Presentation on theme: "Policy, Practice, Change and Control. David Kernohan - CETIS Conference - 2014 Icons from the Noun Project – public domain collectionNoun Project."— Presentation transcript:
Policy, Practice, Change and Control. David Kernohan - CETIS Conference Icons from the Noun Project – public domain collectionNoun Project
What is a “policy”? A policy is a principle or protocol to guide decisions and achieve rational outcomes. A policy is a statement of intent, and is implemented as a procedure or protocol. (Wikipedia)
What is not a “policy”? A mandate A condition of employment A detailed plan or procedure A law A contract
Why would you want a “policy”? To provide explicit support for a particular practice or idea… … but not to enforce either the practice or the idea. To provide a scaffolding for proposed future work… … or to reinterpret earlier work in the light of a later idea. To bring a matter to wider attention… … with a hoped-for result that more concrete steps are taken.
Pop quiz! Which of these is a policy, which is a process, and which is a mandate? “from each according to their ability, to each according to their need” The Gnu Public License “co-design” Help to Buy The Communist Manifesto Never mix the grape and the grain Give me Dublin Core or give me death TRICKY, ISN’T IT?
Ready reckoner: Does it, or could it, have a project plan and budget? PROCESS. “…and annex the Sudetenland” Could it have the words “…and annex the Sudetenland” at the end? MANDATE. Can you imagine Ed Miliband announcing it? (“I say this to you…”) POLICY.
Back in the day…
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Some time in 2009 | Presntation by Malcolm Reada at ALT-C I think| Slide 10 JISC maintains its position as a leadership organisation which adopts technology innovation to deliver practical solutions by being: – Innovative – Risk taking – Proactive – Investigative and explorative – Knowledgeable – Focussed – Respected – Authoritative How JISC Stays Different
HEFCE/Higher Education Academy/JISC what we are doing building capacity, building expertise pilot, experimental, risky – but we are looking for a model that is sustainable. Future activity in this area is based on the outcomes of the pilot, future activity may be very different in nature. Programme briefing day, 2009
The Wilson Review of Jisc The promotion of innovation has been central to JISC’s mission, and since 2000 it has funded approximately 1000 such projects. Many organisations have commented on the positive impact of this developmental activity, which has accelerated and coordinated progress across the sectors, and helped to keep the UK at the forefront of ICT applications to education and research. Programmes have fostered collaboration and built capacity. (para 43)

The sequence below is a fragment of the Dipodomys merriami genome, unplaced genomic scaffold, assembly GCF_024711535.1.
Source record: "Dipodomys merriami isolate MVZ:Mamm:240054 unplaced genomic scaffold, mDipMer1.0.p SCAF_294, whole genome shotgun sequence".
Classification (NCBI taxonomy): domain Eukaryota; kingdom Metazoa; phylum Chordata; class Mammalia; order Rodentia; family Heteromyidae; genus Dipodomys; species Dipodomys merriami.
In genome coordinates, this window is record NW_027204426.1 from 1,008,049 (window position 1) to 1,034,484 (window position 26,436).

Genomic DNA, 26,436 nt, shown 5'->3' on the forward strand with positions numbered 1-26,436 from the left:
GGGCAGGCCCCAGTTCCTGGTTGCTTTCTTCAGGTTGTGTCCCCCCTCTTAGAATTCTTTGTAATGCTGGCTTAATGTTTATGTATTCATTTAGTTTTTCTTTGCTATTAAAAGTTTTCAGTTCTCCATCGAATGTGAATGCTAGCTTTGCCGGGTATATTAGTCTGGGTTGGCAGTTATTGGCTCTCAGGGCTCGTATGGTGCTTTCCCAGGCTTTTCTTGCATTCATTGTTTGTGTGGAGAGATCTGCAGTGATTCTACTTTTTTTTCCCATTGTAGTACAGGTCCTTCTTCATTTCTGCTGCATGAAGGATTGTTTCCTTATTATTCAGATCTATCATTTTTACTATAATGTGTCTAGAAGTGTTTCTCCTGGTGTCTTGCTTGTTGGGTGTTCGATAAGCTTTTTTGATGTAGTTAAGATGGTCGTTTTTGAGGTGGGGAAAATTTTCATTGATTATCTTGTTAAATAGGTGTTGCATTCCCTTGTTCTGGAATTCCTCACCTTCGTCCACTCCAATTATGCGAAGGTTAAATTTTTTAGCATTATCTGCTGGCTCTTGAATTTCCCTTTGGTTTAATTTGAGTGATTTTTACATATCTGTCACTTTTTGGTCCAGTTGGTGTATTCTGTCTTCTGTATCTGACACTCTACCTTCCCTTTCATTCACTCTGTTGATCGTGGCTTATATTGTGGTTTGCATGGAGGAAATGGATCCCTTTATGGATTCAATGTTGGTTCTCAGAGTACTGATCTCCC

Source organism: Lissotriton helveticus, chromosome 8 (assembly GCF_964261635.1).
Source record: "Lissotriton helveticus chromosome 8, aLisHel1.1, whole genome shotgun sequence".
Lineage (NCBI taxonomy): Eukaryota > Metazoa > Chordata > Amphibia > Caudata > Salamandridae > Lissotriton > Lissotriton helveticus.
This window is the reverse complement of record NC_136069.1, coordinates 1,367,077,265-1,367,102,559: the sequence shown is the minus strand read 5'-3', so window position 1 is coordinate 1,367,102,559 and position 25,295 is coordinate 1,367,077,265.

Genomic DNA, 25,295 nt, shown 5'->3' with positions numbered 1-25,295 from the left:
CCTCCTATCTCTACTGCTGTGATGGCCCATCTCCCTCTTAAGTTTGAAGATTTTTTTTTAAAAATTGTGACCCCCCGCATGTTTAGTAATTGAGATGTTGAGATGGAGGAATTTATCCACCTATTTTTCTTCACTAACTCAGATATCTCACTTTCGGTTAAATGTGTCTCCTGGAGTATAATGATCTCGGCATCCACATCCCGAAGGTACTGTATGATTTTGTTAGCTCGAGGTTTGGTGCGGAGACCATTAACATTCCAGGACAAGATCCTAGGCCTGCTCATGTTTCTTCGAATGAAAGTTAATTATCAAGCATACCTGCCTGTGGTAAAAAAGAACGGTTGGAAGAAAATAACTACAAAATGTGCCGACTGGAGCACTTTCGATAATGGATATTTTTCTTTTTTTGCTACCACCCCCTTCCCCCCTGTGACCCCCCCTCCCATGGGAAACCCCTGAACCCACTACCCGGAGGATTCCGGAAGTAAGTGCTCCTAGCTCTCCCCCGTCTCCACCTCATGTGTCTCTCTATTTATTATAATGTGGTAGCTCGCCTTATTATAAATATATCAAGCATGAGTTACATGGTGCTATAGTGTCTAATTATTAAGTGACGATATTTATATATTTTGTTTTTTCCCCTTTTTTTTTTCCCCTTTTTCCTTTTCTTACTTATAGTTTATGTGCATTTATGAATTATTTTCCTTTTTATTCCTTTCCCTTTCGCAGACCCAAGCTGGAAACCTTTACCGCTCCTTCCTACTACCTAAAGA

The roots of UKOER Longstanding UK interest in academics using each others materials, but confusion about the issues involved. An interest in the OER approach amongst policymakers, particularly MIT, OCWC and the (UK) Open University A background in using small projects with an emphasis on sustainable practice as a model for changes in institutional processes UKOER10| Presentation by Sarah Porter| Slide 13
Unique aspects of UKOER A collection of small pilot studies Low level of funding Embraces plurality of release models Focus on building sustainable practice Low (technical) barriers to participation Projects promoting themselves to their key audience Rather release than not release, even if only a more restrictive license is possible Some time in 2009 | Presntation by Malcolm Reada at ALT-C I think| Slide 14
The Wilson Review of Jisc Some responses to the consultation questioned the return on the investment in a large number of small projects (see paragraph 44). In contrast, a 2009 report 34 by million+ identified the high impact of small JISC projects in smaller universities. (para 52) 34 impact-of-jisc-funding-on-universities/http://www.millionplus.ac.uk/research-policy/reports/2009-reports-archive/from-inputs-to-impact-a-study-of-the- impact-of-jisc-funding-on-universities/ Eg. - “Funding has enabled institutions and individuals to undertake exploratory projects in a low- risk context, with opportunities to experiment that might not be possible within routine university systems”
Future-gazing HIGHER EDUCATION Students at the heart of the system JUNE 2011 Key messages Competition – primarily on cost and quality Emphasis on information provision Especially regarding employment chances Lighter-touch regulation New market entrants What will the HE sector look like? How will it feel to work there?
Two possible responses… OER allows academics to contribute to and engage in “pure education” outside of market constrictions. Many emerging alternatives to marketisied HE are predicated on openness. OER supports learning that is not predicated on an expectation of future employment chances. OER allows you to “own” your own materials, and for others to “own” them too. OER allows you to write, interact, teach, learn and live outside of a marketised space. OER is the ultimate “market information” for entrants. It shows them precisely what they will be dealing with. OER helps you manage risks in using external materials. Most of the world’s best institutions (Yale, MIT, Harvard, Oxford, Michigan) release OER. Research has indicated that OER can be a notable factor in driving student application. An institutional OER portal can help build relationships with prospective students. in oppositionin agreement